International restrictive measures are defined as "the deliberate withdrawal by a government from commercial or financial relations to achieve foreign policy objectives" or as "a denial of any relationship by one or more States designed to influence the behaviour of another State on non-economic matters or to limit its military capabilities"[5]. Among the tools available to resolve foreign policy disputes (from diplomacy to military intervention), European sanctions seek to target, in order to minimise the consequences for the civilian population, and to strike a balance between actions that may appear too soft and others that are too strong[6]. International restrictive measures are the only coercive foreign policy instrument available to the EU.

The European Union mainly uses diplomatic and economic sanctions. Diplomatic sanctions are measures such as the interruption of diplomatic relations, or restrictions on the entry of persons. Economic and financial sanctions such as assets freezing, bans on financial transactions are imposed on groups or organisations, governments, companies, individuals or entities.

Depending on the scale of application, EU sanctions can be grouped into three categories: UN sanctions (implementation of sanctions adopted by the Security Council), mixed sanctions (in addition to measures adopted by the UN) and autonomous sanctions, imposed independently by the Union only.

The aim of sanctions is to "bring about change in policy or activity"[7], to force the target State to modify its behaviour[8]. Based on the goals sought, at the European level, we can differentiate five types of sanctions:

a) the promotion of democracy and human rights (e.g. sanctions against four Chinese officials adopted on 22 March 2021; sanctions against Burundi, Libya, Iran, North Korea, Belarus);
b) conflict management (Libya, Syria, Guinea);
c) non-proliferation (especially concerning the non-proliferation of weapons of mass destruction: Iran and North Korea);
d) deterrence (Russia);
e) the fight against terrorism (Da'esh and Al-Qaida)[9].

More broadly, sanctions may relate to a legal or safety standards issues.

The effectiveness of sanctions based on two case studies



The effectiveness of international sanctions remains difficult to measure and a matter of debate[10]. The adoption of restrictive measures is based on the assumption that the economic hardship caused by the sanctions should translate into political pressure that will eventually force the leaders of the targeted country to change their policies or lead to the overthrow of the regime in place[11]. Critics of this approach point out that, in many cases, sanctions have led to more political integration than disintegration, resulting in a national rallying effect around the sanctioned leaders[12]. Are the sanctions in place against North Korea and Syria not proof of this? The fact remains that Russian diplomacy, officially and through its networks of influence in Europe, is constantly calling for their abolition and that North Korea has repeatedly set the lifting of the very severe sanctions decided against it by the international community as a precondition for dialogue.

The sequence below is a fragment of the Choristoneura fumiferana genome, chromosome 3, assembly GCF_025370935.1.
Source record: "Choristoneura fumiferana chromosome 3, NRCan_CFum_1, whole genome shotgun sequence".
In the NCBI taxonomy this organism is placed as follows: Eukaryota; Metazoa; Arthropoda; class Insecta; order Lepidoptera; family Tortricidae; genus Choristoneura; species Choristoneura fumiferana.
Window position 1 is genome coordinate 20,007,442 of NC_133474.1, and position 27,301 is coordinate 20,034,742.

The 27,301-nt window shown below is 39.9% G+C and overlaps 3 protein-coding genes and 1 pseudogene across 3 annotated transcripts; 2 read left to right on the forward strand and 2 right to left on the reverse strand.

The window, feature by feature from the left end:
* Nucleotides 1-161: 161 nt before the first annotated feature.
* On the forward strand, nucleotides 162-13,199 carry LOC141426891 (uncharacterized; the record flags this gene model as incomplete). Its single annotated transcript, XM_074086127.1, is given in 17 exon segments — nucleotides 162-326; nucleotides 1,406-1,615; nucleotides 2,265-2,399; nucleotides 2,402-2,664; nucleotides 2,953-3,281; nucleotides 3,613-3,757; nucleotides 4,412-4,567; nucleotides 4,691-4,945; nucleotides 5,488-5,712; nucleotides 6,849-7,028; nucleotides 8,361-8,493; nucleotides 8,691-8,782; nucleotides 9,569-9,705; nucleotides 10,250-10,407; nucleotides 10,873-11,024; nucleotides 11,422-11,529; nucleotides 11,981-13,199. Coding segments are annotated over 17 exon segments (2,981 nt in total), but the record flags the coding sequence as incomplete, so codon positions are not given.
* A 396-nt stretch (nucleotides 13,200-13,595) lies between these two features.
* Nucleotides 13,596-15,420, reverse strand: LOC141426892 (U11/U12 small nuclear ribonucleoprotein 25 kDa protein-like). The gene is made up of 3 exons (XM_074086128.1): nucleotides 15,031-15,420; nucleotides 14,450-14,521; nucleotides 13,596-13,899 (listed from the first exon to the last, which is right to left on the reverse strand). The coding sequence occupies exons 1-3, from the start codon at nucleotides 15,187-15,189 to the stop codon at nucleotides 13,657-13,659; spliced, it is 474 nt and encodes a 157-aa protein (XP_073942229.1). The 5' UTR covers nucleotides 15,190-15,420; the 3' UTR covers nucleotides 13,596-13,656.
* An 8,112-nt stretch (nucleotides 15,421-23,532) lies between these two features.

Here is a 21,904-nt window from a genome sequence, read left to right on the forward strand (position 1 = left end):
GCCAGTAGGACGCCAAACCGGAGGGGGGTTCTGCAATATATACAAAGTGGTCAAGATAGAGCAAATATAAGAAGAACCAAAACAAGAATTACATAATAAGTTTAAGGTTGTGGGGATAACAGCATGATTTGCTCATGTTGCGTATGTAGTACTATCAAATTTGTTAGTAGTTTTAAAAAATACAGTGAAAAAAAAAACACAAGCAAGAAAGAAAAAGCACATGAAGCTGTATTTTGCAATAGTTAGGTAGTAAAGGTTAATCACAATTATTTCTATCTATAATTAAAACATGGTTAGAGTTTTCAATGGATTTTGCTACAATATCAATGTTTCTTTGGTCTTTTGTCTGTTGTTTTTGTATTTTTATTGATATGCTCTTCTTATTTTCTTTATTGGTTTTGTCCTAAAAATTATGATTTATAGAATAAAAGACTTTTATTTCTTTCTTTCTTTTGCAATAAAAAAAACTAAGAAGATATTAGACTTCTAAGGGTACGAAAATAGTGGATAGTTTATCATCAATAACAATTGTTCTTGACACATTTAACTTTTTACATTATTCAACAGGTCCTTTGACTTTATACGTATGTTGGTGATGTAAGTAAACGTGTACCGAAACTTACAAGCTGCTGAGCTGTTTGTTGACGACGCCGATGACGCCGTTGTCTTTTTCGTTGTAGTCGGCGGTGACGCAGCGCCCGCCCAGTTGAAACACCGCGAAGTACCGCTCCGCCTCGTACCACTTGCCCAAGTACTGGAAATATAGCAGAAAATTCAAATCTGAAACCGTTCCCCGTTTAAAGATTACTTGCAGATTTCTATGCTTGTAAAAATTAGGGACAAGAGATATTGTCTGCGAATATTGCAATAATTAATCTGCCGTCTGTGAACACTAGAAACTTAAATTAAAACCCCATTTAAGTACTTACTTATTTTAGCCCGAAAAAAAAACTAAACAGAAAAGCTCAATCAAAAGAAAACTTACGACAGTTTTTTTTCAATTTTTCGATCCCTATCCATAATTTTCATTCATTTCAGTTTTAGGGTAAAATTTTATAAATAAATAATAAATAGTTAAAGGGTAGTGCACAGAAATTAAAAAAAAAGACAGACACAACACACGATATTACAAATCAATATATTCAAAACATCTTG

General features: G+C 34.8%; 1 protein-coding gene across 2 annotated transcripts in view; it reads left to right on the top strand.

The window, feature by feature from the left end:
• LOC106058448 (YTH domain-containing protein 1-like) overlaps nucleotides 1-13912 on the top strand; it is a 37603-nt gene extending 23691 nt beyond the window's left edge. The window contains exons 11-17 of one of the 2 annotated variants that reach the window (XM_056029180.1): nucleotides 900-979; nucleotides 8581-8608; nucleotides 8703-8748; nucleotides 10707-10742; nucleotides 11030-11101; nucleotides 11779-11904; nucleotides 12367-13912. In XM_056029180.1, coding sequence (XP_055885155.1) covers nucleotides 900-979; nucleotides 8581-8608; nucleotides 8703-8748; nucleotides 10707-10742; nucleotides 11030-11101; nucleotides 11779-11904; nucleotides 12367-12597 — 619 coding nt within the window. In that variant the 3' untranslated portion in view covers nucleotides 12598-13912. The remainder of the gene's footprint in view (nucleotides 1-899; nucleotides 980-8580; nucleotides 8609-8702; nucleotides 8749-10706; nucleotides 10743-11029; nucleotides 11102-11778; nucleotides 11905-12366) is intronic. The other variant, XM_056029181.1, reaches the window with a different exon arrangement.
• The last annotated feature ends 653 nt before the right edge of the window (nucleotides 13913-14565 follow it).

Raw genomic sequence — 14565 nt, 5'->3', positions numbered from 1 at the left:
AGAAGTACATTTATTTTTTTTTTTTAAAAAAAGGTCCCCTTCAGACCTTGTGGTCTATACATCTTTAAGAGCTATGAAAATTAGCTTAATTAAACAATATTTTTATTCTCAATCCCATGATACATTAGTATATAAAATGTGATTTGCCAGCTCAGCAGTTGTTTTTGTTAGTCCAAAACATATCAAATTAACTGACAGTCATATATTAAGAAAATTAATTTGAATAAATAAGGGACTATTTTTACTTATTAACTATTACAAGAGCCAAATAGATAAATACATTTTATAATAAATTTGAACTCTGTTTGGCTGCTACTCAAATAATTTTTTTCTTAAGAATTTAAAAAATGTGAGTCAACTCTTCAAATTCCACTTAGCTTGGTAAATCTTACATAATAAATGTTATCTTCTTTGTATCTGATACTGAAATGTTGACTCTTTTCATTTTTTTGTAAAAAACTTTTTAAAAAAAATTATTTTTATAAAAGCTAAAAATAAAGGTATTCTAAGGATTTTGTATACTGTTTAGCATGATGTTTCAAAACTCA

The Russian Case



Following the annexation of the Crimean peninsula by Russia in March 2014 and the war in the East of Ukraine, the EU imposed a series of measures initially targeting 177 individuals and 48 specific Russian entities. From July 2014, the restrictions were extended to limit trade in military technology and equipment for the Russian oil and gas industry, but also to reduce access to the EU's primary and secondary capital markets for certain Russian banks and companies. The financial and economic sanctions, coupled with a fall in the price of oil per barrel, have had a considerable impact on the Russian economy which, by 2016, had lost around $570 billion. Yet six years after the 2015 Minsk II agreements, the ceasefire is still not respected. On 2 March 2021, the Union adopted new sanctions The European Commission is expected to present a report in June that will set out policy options for responding to Russian provocations[13]. EU sanctions adopted in response to the annexation of Crimea and the violation of Ukraine's territorial integrity expire in June and September.